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The nature of the invention is to disrupt. The horse, the telephone, and the internet each disrupted how the previous invention relayed information. People will always choose the option that yields faster, more efficient results; such is the case with communication and transportation. Self-driving cars are no longer simply something you would expect to see on the Jetsons; they are now on select streets and coming to an “everyday life” near you.

But with the inevitable proliferation of the self-driving car, what happens to the auto insurance industry?

The Death of the Insurance Industry

Without the potential for human error, insurance companies may have the foundation for their policies to be yanked out from beneath them. National Public Radio published an article in April 2017 wherein they gathered input from some of the big players in the insurance industry on how self-driving cars would affect them.  Warren Buffett, whose company, Berkshire Hathaway, owns the insurance juggernaut Geico, shared his thoughts on the impact of self-driving vehicles in an early 2017 interview with CNBC:

“If the day comes when a significant portion of the cars on the road are autonomous, it will hurt Geico’s business very significantly.”

The investment guru’s sentiments are echoed by many other players within the insurance industry. If 90% of accidents are the result of human error, then removing that component in favor of autonomous vehicles will result in accidents in which machines are completely at fault.

Well if the machines are at fault, who assumes liability? Manufacturers.

The shift in liability would create a long-term expense that would “create disincentives for the development of a technology that… [leads] to safer roads.” According to James Lynch, chief actuary for the Insurance Information Institute.

Will the industry be able to adapt and survive?

On the opposite side of the discussion are those that believe the auto insurance industry will be “just fine” in the face of self-driving cars. While the U.S. auto insurance industry generates $220 billion in annual revenue and supports nearly 600,000 jobs, some predict the self-driving vehicle will shrink the market by 60% by the year 2040 and cripple the market.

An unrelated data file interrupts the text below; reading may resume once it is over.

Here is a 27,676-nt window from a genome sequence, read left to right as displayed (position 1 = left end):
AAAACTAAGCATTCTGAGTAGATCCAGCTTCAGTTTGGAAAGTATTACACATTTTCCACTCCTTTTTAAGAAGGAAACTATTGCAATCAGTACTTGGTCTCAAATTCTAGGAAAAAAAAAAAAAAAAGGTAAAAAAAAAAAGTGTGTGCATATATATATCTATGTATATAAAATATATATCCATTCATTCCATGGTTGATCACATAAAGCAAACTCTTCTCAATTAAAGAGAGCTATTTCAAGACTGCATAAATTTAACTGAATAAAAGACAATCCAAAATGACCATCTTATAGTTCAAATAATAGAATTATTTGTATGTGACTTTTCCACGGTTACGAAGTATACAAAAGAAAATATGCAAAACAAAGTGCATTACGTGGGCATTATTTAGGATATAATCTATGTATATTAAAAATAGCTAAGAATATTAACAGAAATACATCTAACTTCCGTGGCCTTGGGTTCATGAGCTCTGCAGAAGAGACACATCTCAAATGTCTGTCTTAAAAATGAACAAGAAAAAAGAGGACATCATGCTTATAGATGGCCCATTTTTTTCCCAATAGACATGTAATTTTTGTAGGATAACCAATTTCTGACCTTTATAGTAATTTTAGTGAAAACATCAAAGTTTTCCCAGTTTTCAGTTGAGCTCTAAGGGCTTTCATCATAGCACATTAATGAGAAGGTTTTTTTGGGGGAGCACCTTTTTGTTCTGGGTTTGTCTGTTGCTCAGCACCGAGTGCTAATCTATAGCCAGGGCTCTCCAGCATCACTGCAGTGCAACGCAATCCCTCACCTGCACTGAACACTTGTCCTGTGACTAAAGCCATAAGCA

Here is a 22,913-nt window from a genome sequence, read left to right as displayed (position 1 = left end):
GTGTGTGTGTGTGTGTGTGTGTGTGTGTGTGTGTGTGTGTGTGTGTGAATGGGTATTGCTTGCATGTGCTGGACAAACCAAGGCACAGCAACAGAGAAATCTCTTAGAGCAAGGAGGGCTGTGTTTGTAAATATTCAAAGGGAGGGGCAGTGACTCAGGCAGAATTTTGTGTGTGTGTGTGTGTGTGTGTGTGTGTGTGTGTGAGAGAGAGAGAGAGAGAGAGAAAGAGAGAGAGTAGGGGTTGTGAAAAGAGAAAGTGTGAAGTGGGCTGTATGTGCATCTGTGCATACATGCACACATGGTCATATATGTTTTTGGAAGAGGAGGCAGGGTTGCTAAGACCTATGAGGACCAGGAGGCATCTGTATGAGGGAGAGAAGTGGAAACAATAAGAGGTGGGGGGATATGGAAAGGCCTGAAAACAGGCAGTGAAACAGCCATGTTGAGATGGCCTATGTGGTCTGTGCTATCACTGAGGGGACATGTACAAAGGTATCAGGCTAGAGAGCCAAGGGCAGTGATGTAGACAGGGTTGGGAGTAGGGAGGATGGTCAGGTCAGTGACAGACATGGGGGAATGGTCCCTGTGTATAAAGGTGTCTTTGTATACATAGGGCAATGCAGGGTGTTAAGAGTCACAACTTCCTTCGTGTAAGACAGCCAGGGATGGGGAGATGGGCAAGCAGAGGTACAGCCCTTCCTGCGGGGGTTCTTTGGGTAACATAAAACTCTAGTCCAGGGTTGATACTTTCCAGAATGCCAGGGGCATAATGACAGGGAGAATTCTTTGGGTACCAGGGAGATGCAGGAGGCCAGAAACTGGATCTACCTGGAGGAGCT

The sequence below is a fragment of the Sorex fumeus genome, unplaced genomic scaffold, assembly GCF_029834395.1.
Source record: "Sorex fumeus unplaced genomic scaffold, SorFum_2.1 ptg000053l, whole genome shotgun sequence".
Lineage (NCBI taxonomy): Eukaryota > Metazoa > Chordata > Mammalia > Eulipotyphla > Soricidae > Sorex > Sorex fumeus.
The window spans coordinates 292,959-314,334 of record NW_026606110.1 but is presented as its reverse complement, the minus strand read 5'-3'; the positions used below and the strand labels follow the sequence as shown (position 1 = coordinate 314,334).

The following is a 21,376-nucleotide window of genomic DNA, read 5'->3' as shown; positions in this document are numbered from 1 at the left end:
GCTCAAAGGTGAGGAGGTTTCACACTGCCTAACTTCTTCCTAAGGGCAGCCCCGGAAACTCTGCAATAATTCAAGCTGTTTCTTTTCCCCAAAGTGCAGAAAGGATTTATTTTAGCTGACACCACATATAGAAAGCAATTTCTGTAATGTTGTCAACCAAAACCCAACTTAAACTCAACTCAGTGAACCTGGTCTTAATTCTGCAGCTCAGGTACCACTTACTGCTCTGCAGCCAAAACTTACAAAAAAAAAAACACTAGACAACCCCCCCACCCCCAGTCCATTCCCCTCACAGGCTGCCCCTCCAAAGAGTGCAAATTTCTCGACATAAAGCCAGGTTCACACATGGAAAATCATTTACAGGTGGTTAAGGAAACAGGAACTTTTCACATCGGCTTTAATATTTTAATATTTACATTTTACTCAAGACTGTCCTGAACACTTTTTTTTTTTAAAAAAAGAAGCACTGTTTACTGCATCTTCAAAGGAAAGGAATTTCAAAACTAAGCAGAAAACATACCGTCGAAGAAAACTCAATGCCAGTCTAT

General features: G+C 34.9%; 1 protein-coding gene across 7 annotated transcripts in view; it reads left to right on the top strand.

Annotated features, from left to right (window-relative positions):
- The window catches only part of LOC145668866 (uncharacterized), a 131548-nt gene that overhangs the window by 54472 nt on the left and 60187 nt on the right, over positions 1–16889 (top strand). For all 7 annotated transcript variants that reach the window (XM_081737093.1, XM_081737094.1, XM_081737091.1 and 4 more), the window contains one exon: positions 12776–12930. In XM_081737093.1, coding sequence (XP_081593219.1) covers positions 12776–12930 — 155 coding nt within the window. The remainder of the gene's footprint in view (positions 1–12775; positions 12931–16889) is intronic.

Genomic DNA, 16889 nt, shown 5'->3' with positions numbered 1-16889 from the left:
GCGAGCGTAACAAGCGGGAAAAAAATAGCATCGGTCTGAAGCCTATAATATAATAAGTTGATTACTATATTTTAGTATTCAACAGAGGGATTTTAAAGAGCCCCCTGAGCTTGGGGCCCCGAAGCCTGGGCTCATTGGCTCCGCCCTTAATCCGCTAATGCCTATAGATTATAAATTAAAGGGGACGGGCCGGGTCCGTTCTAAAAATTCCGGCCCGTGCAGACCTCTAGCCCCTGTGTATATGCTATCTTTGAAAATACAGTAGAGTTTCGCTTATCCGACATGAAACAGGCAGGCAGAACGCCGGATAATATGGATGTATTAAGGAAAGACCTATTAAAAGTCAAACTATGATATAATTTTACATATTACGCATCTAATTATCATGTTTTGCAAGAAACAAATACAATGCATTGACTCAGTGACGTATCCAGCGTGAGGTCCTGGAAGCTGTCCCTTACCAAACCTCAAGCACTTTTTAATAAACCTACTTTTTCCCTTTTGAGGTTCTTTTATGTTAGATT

Those opposing side this view feel that the auto-insurance industry will adapt to the change by shifting models. Some of the proposed insurance models include:

  • Self-Insured – Developers of self-driving vehicles, like Google, Mercedes, and Volvo, are insuring their own products. While a viable solution, it presents the risk of impeding innovation and the freedom to travel.
  • Micro-Risks & Micro-Premiums – by utilizing sensors and a flood of real-time data that cars generate, “real-time insurance” becomes a possibility. Vehicles that sense that you’re drowsy or have consumed alcohol could increase your insurance rate for a specified period of time.

There is a multitude of ways in which the industry could adapt to the disruptive presence of self-driving cars. Ultimately, it will require multiple pieces to be moved between insurance providers and policymakers before a viable option is discovered.


For a Risk Management Information System as advanced as Claims Manager®, the impact of self-driving cars on the industry becomes a waiting game. Much like a spider after it has crafted an intricate, yet functionally simple masterpiece with its web, Claims Manager® has been and continues to be meticulously pieced together.

Claims Manager® easily captures First Notice of Loss Information and makes designated parties aware via automated alerts, documents, and notifications. Data within the system is also easily exported onto other platforms, like Windows Excel, granting distribution versatility to clients. When a change to the insurance industry comes, our RMIS will be ready to catch it, package it, and make it easily consumable for our clientele.